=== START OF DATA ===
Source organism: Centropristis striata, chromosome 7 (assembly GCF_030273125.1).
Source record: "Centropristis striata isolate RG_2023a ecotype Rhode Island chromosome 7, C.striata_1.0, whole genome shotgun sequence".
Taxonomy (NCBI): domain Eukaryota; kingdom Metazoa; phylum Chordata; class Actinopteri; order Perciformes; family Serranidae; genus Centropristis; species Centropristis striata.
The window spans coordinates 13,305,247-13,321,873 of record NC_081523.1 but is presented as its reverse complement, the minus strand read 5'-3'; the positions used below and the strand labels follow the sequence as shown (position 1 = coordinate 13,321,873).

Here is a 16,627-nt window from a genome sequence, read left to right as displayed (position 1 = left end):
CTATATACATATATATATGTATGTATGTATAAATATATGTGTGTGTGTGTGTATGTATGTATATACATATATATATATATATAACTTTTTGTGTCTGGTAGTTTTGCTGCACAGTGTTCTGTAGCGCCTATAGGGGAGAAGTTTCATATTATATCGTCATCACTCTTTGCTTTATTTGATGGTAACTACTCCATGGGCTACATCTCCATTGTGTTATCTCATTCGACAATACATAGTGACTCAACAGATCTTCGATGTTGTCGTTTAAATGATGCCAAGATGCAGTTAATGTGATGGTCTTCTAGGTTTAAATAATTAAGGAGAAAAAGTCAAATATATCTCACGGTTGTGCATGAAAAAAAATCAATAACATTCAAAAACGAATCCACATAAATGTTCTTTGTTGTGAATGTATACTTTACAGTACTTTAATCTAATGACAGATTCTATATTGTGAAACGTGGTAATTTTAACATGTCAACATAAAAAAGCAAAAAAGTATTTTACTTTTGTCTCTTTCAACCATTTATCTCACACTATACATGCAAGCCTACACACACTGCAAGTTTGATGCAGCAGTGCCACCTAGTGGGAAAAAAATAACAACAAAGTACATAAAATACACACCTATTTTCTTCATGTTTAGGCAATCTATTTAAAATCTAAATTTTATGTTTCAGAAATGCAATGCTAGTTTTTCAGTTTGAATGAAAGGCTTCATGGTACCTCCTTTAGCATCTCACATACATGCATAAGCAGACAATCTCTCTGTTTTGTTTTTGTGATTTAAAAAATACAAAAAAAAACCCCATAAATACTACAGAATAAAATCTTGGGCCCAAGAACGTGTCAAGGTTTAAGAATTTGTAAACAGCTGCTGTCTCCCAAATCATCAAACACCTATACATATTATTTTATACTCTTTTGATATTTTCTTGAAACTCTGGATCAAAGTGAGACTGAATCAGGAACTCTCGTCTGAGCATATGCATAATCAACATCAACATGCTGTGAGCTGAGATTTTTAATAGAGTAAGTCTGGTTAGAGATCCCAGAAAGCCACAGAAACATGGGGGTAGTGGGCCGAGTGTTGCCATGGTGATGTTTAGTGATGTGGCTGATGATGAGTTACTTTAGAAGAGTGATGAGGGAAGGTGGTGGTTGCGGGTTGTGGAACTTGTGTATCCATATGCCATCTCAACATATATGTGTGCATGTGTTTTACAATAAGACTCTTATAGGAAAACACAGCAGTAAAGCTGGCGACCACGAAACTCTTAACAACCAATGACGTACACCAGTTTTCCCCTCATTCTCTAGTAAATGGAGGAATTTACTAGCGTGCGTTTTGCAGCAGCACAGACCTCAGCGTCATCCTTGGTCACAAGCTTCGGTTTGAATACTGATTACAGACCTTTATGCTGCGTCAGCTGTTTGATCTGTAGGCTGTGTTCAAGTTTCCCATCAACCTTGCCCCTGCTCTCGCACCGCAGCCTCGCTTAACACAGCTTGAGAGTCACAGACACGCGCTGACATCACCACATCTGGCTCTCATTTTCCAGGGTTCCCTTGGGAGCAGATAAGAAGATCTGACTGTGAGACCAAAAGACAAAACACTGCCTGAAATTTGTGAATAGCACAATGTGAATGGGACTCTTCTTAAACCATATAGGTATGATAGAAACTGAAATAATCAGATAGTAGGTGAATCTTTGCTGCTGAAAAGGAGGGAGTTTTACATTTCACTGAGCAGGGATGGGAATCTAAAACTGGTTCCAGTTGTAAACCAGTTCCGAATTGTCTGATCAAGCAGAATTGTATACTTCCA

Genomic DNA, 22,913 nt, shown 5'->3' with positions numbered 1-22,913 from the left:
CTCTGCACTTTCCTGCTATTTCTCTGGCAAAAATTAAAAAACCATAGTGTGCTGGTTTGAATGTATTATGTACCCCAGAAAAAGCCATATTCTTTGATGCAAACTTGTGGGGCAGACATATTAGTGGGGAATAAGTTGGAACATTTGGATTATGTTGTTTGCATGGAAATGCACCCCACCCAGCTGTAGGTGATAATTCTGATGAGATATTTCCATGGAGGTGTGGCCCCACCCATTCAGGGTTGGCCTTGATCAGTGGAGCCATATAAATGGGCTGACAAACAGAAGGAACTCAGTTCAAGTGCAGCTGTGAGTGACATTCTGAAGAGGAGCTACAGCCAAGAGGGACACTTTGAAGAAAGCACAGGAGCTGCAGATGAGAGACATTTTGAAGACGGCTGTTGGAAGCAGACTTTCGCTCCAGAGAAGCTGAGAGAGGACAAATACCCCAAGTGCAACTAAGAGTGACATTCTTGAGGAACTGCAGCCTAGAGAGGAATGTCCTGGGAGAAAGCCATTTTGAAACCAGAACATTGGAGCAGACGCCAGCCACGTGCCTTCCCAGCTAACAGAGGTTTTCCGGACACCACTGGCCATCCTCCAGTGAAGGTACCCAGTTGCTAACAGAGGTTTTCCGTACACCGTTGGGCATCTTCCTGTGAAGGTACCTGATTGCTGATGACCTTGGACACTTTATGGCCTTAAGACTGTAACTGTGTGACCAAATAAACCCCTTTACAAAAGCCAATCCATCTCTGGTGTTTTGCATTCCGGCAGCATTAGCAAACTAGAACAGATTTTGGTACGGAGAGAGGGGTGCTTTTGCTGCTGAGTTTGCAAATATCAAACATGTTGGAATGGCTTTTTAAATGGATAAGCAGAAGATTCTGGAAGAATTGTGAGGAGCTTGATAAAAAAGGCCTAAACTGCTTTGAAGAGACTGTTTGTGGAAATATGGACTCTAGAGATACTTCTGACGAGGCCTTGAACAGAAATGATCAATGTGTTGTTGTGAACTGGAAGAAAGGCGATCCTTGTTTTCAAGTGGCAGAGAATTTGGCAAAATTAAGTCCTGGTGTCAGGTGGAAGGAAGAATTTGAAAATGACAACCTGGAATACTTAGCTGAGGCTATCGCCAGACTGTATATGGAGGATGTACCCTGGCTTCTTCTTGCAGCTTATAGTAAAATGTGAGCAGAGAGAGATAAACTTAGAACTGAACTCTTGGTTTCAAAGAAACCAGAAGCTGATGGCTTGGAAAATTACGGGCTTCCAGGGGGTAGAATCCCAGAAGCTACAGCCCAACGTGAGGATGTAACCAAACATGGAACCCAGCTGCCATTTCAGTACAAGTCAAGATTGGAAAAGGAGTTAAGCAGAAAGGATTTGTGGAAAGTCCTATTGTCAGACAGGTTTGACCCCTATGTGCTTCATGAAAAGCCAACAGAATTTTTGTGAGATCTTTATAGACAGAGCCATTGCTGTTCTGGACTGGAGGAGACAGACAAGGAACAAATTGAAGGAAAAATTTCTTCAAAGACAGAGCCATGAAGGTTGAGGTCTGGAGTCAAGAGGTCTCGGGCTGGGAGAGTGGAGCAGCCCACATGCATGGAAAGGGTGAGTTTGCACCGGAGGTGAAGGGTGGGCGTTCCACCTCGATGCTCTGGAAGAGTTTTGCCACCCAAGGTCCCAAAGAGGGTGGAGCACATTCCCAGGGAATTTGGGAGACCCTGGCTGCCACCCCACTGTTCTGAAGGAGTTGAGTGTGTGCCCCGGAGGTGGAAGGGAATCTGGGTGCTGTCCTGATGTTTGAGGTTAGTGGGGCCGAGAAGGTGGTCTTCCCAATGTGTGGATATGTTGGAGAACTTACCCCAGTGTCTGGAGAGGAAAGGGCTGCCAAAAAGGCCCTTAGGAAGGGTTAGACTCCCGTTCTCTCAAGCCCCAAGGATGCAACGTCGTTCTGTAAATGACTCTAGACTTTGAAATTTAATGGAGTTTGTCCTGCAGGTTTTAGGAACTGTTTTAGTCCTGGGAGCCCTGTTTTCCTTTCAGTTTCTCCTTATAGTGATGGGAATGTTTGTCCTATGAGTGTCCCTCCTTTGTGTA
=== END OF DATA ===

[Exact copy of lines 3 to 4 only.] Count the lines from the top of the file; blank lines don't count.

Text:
Taxonomy (NCBI): domain Eukaryota; kingdom Metazoa; phylum Chordata; class Actinopteri; order Perciformes; family Serranidae; genus Centropristis; species Centropristis striata.
The window spans coordinates 13,305,247-13,321,873 of record NC_081523.1 but is presented as its reverse complement, the minus strand read 5'-3'; the positions used below and the strand labels follow the sequence as shown (position 1 = coordinate 13,321,873).